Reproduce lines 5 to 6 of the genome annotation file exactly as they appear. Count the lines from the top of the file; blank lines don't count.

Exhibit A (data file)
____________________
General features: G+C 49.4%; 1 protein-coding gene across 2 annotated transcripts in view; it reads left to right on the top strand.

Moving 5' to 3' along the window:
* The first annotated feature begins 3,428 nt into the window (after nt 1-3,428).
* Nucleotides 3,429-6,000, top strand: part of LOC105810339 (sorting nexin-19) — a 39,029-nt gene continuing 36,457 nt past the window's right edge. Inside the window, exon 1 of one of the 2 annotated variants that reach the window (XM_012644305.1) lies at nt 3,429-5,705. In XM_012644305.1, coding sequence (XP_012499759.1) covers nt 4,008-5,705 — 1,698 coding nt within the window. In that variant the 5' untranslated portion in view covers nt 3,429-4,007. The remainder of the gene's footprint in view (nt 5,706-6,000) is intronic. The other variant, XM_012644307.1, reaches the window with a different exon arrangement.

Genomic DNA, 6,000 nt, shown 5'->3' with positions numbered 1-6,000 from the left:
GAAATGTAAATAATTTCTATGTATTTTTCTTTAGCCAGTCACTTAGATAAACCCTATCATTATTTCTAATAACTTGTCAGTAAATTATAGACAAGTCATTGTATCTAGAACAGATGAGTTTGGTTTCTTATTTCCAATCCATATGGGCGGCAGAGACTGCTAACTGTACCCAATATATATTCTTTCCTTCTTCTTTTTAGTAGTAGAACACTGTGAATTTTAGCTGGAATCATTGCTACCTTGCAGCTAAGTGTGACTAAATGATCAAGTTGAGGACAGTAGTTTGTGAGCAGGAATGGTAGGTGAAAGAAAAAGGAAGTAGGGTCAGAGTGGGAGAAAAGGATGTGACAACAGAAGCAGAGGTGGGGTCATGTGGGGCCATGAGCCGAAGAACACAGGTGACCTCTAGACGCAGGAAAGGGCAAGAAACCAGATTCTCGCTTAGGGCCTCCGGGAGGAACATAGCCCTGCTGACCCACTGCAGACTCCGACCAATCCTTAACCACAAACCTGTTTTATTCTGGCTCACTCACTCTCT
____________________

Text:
Genomic DNA, 6,000 nt, shown 5'->3' with positions numbered 1-6,000 from the left:
GAAATGTAAATAATTTCTATGTATTTTTCTTTAGCCAGTCACTTAGATAAACCCTATCATTATTTCTAATAACTTGTCAGTAAATTATAGACAAGTCATTGTATCTAGAACAGATGAGTTTGGTTTCTTATTTCCAATCCATATGGGCGGCAGAGACTGCTAACTGTACCCAATATATATTCTTTCCTTCTTCTTTTTAGTAGTAGAACACTGTGAATTTTAGCTGGAATCATTGCTACCTTGCAGCTAAGTGTGACTAAATGATCAAGTTGAGGACAGTAGTTTGTGAGCAGGAATGGTAGGTGAAAGAAAAAGGAAGTAGGGTCAGAGTGGGAGAAAAGGATGTGACAACAGAAGCAGAGGTGGGGTCATGTGGGGCCATGAGCCGAAGAACACAGGTGACCTCTAGACGCAGGAAAGGGCAAGAAACCAGATTCTCGCTTAGGGCCTCCGGGAGGAACATAGCCCTGCTGACCCACTGCAGACTCCGACCAATCCTTAACCACAAACCTGTTTTATTCTGGCTCACTCACTCTCT